Andrew Lloyd Webber’s Cinderella shuts down as Covid ‘puts paid to joy’

Andrew Lloyd Webber has decided to shut down Cinderella, his latest musical, until February at the earliest, blaming "this wretched virus" for putting paid to "the joy of entertaining audiences".

Covid also forced the cancellation of the Royal Opera House’s Christmas ballet, Nutcracker, until the New Year, with reports suggesting half of West End shows had to be scrapped over the weekend because of staff and cast illness and isolation.

The omicron Covid variant is continuing to sweep the country, with many sectors hit by staff shortages as workers fall ill or self-isolate after testing positive.

Announcing his decision on Tuesday, Lord Lloyd Webber said: "I am absolutely devastated that Cinderella has to temporarily close. Once again this wretched virus has put paid to the joy of entertaining audiences, something that I hold so dear.

"Sadly, this is the right thing to do – not just for the safety of our cast, musicians and backstage crew, but for the quality of the show we give our audiences who travel long distances and make significant investments to come and see us.

"Rest assured, Cinderella will re-open as soon as this wave is licked and we know we can give our audiences the fantastic time they deserve."

In an official statement, Cinderella’s production company said the show would be cancelled until Feb 9 "at the earliest".

The Royal Opera House was forced to cancel all performances of the Nutcracker from Tuesday evening until Jan 3 "due to resource challenges caused by the omicron Covid-19 variant".

Almost half of London’s major theatres cancelled shows at the weekend as Covid cases soared in the capital. Hamilton, Maltida, Wicked, The Lion King, Cinderella, Cabaret and Come From Away were among those hit.

Producer Sir Cameron Mackintosh said it was "hugely disruptive" and the industry was in a "dreadful state", adding: "It’s literally day to day. We spend all morning trying to work out if we can do the show or not."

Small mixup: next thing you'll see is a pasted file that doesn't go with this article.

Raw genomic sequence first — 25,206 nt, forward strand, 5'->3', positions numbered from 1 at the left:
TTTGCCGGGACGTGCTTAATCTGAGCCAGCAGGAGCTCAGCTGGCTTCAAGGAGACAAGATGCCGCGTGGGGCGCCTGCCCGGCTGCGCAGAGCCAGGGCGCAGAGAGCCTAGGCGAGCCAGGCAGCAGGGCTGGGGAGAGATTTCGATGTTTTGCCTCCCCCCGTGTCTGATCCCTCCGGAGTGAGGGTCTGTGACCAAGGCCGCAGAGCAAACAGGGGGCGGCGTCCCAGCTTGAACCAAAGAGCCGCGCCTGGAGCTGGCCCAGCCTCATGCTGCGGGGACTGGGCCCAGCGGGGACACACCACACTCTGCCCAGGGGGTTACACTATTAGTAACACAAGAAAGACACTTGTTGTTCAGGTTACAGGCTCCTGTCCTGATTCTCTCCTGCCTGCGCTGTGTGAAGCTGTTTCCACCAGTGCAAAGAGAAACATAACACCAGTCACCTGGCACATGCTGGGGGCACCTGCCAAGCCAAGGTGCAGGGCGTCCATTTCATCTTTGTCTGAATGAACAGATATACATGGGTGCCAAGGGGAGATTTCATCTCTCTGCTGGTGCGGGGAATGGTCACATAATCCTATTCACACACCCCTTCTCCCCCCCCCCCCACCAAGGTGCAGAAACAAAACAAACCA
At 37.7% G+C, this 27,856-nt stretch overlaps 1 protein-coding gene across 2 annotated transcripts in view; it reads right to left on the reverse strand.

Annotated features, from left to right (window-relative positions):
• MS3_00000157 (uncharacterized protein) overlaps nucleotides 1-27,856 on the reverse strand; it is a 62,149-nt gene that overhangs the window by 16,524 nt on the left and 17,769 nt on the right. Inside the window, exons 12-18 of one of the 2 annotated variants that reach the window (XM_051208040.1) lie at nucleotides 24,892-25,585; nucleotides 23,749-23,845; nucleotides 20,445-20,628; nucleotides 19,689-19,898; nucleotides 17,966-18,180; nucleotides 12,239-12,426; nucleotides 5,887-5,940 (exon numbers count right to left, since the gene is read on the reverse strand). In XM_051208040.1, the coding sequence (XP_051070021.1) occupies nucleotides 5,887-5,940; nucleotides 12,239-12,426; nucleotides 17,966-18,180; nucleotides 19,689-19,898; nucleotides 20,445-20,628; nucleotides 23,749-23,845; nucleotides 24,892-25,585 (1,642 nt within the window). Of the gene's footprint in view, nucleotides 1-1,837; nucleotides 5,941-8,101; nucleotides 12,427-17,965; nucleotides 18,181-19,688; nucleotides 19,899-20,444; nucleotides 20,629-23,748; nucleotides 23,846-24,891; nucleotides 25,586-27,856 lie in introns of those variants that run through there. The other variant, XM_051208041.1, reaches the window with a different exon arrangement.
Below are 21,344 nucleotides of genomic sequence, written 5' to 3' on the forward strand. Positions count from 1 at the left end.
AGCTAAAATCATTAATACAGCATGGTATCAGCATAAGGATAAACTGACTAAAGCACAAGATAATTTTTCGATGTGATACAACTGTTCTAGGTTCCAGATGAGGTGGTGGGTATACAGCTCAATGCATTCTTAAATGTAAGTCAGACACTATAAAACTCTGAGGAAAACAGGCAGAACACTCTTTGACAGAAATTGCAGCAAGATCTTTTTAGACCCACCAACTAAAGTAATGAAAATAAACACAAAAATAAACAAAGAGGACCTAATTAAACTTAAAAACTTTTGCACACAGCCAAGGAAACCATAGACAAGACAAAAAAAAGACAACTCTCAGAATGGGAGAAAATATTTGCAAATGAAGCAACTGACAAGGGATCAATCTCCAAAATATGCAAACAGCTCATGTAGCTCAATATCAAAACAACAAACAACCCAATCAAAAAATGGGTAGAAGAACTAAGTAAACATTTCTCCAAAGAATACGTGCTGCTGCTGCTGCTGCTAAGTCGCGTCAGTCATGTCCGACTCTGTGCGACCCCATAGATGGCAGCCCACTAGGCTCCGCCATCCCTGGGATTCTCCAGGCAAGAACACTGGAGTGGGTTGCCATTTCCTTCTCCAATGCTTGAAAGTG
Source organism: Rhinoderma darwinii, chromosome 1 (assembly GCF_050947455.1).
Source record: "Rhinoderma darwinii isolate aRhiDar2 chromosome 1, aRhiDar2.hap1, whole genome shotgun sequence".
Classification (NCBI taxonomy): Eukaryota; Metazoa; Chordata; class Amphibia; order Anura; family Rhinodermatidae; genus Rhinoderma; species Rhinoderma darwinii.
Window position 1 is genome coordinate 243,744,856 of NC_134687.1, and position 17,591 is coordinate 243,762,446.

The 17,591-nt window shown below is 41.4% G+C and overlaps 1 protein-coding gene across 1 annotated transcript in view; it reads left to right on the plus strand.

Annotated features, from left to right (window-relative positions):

Bookings for the first part of 2022 are lower than expected, which Sir Cameron said was "really worrying for almost everybody across the business".

Thousands of people are also facing huge disruption to travel plans over Christmas, with rail firms and airlines blaming Covid-related staff shortages for widespread cancellations. Many operators are running reduced timetables as a result of staff being off sick or isolating.

LNER, the East Coast Main Line operator, has cancelled 16 trains a day until Christmas Eve between London, Lincoln and Leeds because of "an increased level of absence in drivers and train managers due to coronavirus".

Regional number of Omicron Covid cases in England [Map]

Major Royal Mail depots including Birmingham, Gatwick, Manchester, Nottingham. Southampton, Swindon and Warrington, are reporting delays in delivering items as a result of staff absences. Dozens of other local Royal Mail offices around the country have also been hit.

A Royal Mail spokesman said: "Deliveries are operating as normal across most of the country. We aim to deliver to all addresses we have mail for six days a week.

"In a small number of local offices this may temporarily not be possible due to local issues such as Covid-related self-isolation, higher than usual levels of sick absence, resourcing or other local factors."

Covid self-isolation rules have forced major UK attractions to shut temporarily, with Edinburgh Castle and the Natural History Museum closing their doors this week.

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